One approach to protect against this was the militia approach, maintaining militias on the state level that could only be called into active duty in times of foreign wars and only for the duration of such wars. Thereby they would eliminate any peacetime standing army that could be used against the states or the people. In the end, the Federalist school of thought won out and the federal government was empowered with control of the armed forces AND the militias. The reasoning was that the militia system would not be able to react quickly enough to sudden emergencies and that it would require civilians to engage in regular UNPAID military training which would take away from their labors in their normal life and pursuit of happiness, which was something that Americans of the time would never have accepted. 

So, again, why include that phraseology in the 2nd Amendment? The mention of the militia and it’s necessity to the security of a free state was a compromise to unite the two factions. The founders recognized multiple levels of the militia and its importance in both supporting the professional military branches and defending against the abusive use of those armies. They recognized first that the militias were composed of “the whole of the people” in both an organized and unorganized manner. The phrase “A well-regulated militia, being necessary to the security of a free state…” illustrates the GOAL of the 2nd Amendment. That goal being a body of “the people” able to support, AND DEFEND AGAINST, standing armies. An armed citizenry would be capable of supplementing the professional armed forces if the need arose and would discourage those elected to govern from ambitions of self-promotion through force of arms against those same citizens. To achieve that goal, the 2nd amendment continues with the expressed right of the individual to keep and bear arms as the mechanism by which the well regulated militia can be achieved. Having given the federal government full control over the armed services and the militias, the 2nd amendment serves only ONE purpose. It sets a strict limitation on the one area in which the government CANNOT control the militia, organized or unorganized. The federal government can “regulate” the militias in any manner it deems to be “well regulated” EXCEPT disarming the citizens from which the militia is constituted. Even with the militia reference at the beginning of the 2nd amendment, it is quite clear that an armed citizenry was the Founders first and foremost intent. From that armed citizenry many variations of militia and military forces could be assembled for the “security of a free state.”

An unarmed citizenry is not a free people and we cannot secure a free state without a free people. - Jon BrittonSo, when others try to make the argument that the 2nd amendment does NOT protect an individual right to own weapons AND to bear those weapons, keep in mind that you cannot draw any kind of effective or well regulated militia from an unarmed populous. An unarmed citizenry is not a free people and we cannot secure a free state without a free people. Do not allow anyone to rewrite our founding documents merely by changing the meanings of words over time. We must always remember and retain the original intent or we lose everything through the mere publication of a new dictionary with the words redefined. If you would like to delve more deeply into the subject, I have found two excellent scholarly works that far exceed my capability to explain. They are extensive and informative, but they are NOT light reading by any stretch of the imagination. However, if you truly want to understand and defend the 2nd amendment, they are both MUST READS! The Right of the People or the Power of the State  Bearing Arms, Arming Militias, and the Second Amendment by Stephen P. Halbrook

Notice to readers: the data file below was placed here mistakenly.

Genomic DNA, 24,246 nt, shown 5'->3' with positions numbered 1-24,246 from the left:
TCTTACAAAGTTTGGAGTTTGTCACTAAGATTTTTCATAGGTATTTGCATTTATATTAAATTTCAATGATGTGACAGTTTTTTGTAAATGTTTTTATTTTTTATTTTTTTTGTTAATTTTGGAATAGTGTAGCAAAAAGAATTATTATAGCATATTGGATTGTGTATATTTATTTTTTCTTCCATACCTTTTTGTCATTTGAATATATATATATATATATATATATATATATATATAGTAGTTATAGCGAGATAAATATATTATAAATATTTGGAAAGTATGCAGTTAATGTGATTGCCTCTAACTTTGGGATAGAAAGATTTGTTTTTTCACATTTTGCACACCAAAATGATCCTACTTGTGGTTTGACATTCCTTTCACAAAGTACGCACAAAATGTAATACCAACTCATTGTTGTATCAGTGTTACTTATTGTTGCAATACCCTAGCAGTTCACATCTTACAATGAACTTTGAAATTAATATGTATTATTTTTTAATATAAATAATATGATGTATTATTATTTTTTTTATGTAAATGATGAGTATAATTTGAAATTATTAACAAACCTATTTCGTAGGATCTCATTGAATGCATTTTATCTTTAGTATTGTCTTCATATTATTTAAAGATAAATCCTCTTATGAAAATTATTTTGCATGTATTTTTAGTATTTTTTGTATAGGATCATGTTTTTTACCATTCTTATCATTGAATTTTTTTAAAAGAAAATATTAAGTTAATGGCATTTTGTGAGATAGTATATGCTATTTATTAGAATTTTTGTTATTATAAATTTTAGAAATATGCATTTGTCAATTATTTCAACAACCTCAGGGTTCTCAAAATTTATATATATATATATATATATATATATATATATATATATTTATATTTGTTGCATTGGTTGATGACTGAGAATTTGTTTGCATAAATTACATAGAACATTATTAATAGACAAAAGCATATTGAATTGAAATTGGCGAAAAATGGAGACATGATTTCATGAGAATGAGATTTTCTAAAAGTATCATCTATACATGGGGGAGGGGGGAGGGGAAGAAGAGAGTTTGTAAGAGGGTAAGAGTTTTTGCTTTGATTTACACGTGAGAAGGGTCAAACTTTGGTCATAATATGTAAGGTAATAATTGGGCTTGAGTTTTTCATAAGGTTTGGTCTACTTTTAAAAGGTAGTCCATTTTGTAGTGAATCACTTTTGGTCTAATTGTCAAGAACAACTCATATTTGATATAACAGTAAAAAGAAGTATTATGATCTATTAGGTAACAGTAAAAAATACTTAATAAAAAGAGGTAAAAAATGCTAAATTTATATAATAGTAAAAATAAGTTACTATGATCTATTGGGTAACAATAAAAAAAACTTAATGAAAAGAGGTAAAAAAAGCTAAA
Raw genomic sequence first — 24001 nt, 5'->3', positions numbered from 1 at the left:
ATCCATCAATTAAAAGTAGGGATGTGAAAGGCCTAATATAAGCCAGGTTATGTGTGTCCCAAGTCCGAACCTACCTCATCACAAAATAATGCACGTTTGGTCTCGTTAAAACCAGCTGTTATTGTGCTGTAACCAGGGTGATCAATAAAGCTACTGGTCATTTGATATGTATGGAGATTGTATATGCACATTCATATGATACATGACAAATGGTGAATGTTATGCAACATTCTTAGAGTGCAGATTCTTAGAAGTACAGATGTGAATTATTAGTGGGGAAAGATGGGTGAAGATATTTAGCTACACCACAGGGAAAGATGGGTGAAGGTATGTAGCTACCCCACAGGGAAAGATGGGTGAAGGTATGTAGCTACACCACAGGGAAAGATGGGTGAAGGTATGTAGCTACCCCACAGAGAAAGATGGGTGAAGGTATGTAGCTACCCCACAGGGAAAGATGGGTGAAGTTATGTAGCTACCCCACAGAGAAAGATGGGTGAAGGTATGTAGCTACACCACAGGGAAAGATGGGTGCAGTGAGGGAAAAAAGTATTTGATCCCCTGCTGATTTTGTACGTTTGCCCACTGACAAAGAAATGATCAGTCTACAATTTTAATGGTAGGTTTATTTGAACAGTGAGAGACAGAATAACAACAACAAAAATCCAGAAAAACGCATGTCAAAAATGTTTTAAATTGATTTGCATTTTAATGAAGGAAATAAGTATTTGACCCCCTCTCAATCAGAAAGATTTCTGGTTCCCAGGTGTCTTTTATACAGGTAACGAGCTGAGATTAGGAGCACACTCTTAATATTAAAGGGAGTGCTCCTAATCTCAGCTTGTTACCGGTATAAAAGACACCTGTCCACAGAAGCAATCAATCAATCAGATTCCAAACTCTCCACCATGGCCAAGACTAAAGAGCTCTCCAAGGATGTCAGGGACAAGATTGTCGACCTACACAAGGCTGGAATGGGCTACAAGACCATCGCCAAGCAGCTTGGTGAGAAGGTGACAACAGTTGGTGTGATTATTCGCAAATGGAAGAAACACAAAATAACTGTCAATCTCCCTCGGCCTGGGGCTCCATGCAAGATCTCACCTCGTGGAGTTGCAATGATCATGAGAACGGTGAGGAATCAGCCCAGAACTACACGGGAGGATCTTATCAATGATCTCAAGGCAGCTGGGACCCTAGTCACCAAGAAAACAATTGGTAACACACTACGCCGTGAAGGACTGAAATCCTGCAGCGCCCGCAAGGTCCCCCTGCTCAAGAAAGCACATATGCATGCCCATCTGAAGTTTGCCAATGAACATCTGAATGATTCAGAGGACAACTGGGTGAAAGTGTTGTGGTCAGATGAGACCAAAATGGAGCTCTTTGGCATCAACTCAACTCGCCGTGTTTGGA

A Primer on the Constitutional Right to Keep and Bear Arms by Nelson Lund, J.D., Ph.D


Jon Britton aka DoubleTap is Chief Operating Officer of CDH, Inc., a regular contributing author and regularly involved in most aspects of their social media. “Writing was never a goal or even vaguely contemplated as a career choice, it just happened, an accidental discovery of a talent and a passion.” A passion that has taken him in many directions from explorations of the zombie subculture and zombie stories to political advocacy. Joining the U.S. Air Force right out of high school, Jon had the opportunity to experience many different parts of the world and different cultures. His post military career path, both white collar and blue collar, allowed him to work alongside both CEOs and average Joes. As a founding member Cold Dead Hands his study of human nature and writing ability found a purpose. His zombie roots provided a variety of issues from prepping to human behavior under crisis to firearms that he applies to his advocacy for gun rights. A ravenous appetite for the study of history combined with his current events political junkie addiction led to him writing an e-book Gun Sense: Past, Present and Future.